Thirdly, let us look at the current methods of business taxation. International companies that operate in Wales tend to be registered in England, more specifically London. So when a company pays its taxes, they are payed in London and are therefore regarded under the current taxation system as English, as that is where the company is registered. It would currently be impossible to say how much that funding gap would close if those taxes were regarded as Welsh taxes, however I daresay that they may very well plug a huge hole in that funding gap unionists love to rattle on about, especially when one considers that Wales has a trade surplus to the tune of £5billion.
And lastly, let us consider if money from English taxpayers would really go away. Now I bet heads would tilt in confusion at this remark, but let us really consider it. I tend to grumble whenever someone mentions that English money is just handed to Wales on a platter. We currently find ourselves in a position where Wales produces far more energy than the energy than we use(at one point we produced more than double in recent years!), yet we have absolutely no authority over it. We seem to be in a position as a nation where despite the fact that we have issues with fuel and energy due to the high prices in Wales, we’re creating much more than we need. The rest of our energy goes over the border, not that England pay for that specifically due to the fact that the British State unites us. Just picture a world where England could continue taking our energy but actually have to pay for it specifically, and then remember the fact that Wales has the potential to be a powerhouse of green energy. The very thing that could be one of our economic cornerstones we’re just giving away for free! It’s like coal all over again. The same goes for our water, at an IndyWales rally in Carmarthen following the aftermath of the Brexit vote, Adam Price put it perfectly by saying that an independent Wales wouldn’t turn off the taps in England, but we would actually expect them to start paying for our water. Again, we can only speculate about how much money this would pump into our economy, but the consequences of these actions seem to be making this apparent funding gap seem smaller and smaller.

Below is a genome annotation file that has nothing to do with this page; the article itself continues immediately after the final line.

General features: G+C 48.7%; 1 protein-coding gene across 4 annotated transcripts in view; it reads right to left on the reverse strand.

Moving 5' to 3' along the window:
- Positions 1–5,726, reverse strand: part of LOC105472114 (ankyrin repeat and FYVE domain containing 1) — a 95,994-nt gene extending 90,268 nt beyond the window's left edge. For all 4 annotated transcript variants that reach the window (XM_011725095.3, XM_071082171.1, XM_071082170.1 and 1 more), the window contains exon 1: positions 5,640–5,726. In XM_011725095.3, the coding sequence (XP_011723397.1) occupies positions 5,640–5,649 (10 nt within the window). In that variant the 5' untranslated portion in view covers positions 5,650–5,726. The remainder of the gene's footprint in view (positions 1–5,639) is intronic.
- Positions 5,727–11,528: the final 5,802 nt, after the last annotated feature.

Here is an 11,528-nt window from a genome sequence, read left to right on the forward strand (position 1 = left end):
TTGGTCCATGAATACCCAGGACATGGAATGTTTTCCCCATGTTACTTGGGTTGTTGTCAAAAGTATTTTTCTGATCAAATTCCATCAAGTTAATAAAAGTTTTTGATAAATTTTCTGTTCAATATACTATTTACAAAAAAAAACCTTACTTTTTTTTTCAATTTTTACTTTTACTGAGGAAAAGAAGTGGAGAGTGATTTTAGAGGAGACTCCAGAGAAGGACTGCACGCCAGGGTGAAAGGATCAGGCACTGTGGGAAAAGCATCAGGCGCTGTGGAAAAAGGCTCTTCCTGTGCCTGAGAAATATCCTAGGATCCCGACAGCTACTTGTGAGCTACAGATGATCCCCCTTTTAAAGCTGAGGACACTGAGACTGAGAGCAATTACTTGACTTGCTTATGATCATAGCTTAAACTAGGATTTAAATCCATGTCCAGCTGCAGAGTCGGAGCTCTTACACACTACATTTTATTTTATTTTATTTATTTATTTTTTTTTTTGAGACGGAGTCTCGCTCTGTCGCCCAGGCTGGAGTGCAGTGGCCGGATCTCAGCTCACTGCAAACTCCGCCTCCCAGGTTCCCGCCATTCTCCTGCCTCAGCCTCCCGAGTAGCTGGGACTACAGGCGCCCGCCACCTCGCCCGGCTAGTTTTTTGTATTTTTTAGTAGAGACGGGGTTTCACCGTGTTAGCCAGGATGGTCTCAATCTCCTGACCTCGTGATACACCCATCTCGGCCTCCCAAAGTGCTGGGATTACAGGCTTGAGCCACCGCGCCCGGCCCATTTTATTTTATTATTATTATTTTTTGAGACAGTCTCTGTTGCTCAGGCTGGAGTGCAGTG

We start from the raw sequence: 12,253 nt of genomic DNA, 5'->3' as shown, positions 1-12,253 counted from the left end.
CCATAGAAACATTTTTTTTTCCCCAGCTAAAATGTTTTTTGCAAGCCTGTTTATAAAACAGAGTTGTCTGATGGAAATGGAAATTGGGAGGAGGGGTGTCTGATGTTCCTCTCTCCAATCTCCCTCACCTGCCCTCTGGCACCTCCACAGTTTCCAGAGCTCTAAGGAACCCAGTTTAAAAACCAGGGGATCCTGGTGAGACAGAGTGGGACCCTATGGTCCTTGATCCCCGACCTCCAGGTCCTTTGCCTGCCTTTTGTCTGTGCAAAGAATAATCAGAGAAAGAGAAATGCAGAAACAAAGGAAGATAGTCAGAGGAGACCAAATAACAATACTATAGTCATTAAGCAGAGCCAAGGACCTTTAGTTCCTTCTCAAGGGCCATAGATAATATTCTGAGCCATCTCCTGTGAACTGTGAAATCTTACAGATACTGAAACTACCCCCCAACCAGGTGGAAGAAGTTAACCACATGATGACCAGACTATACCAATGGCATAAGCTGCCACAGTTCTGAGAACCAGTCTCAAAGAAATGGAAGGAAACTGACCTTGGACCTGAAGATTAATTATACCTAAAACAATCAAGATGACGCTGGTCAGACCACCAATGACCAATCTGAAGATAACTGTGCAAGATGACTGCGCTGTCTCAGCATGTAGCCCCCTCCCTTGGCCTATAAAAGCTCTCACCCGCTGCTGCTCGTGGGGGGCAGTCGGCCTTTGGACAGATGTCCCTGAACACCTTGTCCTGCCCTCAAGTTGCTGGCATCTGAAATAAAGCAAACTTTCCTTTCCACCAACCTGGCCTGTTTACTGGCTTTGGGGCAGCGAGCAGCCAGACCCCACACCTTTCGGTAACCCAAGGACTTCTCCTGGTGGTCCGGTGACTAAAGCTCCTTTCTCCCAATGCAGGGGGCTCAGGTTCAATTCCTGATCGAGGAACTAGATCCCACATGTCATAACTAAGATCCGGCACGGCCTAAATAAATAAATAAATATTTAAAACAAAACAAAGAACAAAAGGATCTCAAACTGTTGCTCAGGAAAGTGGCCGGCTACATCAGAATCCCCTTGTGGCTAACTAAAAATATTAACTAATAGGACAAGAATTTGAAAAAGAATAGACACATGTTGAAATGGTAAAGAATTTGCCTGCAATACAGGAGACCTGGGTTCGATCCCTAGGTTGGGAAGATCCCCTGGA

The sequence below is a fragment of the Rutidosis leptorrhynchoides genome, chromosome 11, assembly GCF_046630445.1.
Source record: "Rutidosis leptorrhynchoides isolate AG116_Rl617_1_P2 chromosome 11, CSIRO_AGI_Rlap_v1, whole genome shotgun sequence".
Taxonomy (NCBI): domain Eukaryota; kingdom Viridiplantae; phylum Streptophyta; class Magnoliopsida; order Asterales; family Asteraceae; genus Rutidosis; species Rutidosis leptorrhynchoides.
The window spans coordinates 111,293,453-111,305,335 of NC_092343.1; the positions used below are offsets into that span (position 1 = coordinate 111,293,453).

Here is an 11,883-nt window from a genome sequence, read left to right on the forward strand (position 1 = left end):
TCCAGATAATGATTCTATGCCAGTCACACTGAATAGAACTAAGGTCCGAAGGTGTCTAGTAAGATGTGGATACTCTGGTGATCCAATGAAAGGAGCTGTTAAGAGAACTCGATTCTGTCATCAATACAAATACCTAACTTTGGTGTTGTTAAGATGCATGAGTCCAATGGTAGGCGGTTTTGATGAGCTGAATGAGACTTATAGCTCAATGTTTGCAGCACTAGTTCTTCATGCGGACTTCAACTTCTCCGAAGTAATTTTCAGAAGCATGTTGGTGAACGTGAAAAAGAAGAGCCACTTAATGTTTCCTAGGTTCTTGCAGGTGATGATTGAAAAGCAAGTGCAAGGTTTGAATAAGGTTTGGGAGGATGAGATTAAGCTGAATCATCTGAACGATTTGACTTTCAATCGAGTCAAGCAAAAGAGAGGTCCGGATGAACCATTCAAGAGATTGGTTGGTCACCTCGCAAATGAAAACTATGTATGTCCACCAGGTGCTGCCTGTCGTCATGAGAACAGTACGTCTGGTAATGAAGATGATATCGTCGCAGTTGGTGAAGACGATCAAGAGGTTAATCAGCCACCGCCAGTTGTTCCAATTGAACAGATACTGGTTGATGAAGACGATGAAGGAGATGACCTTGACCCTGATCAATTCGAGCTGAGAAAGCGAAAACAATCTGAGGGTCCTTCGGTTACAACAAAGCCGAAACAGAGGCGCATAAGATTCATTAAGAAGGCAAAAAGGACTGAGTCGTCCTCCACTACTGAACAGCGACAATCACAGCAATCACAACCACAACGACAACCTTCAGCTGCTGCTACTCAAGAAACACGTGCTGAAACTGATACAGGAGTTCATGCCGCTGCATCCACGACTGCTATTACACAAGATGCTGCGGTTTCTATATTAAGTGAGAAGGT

I consider this as one of my main reasons for supporting Welsh independence. I grew up in the Valleys, I’ve seen the poverty, I’ve seen how the system turns a blind eye to both our potential and our problems and just dubs us as leeches. If we took control for ourselves, if we made decisions for our benefit, maybe we can turn our fortunes around. Maybe we can stop being seen as a nation desperately looking at its next door neighbour for constant financial support. Maybe this, alongside with a competent government, we could transform this land we call home and create a more prosperous land.
In conclusion, whenever someone says that Wales “can’t afford” to be independent, remember what I tell my housemates, remember these facts. Remember how much tax there may be payed in England whilst the business also operates in Wales. Remember that we have a practically untapped energy sector what could play a major part in the salvation of an independent Welsh economy. Remember that whilst the Welsh Government doesn’t have its hands on all of the levers, there are steps that they can start taking to plug that hole anyway. And just think of what we could do with the current Welsh taxpayers money if it was spent solely for our public services and infrastructure. And if a student who studies Ancient History of all subjects can come to this conclusion, what exactly is stopping the rest of us?
Our ambition can be endless if we will it, the Welsh populace needs to see this.
This article was first published by Kieran Ieuan Sawdon on Medium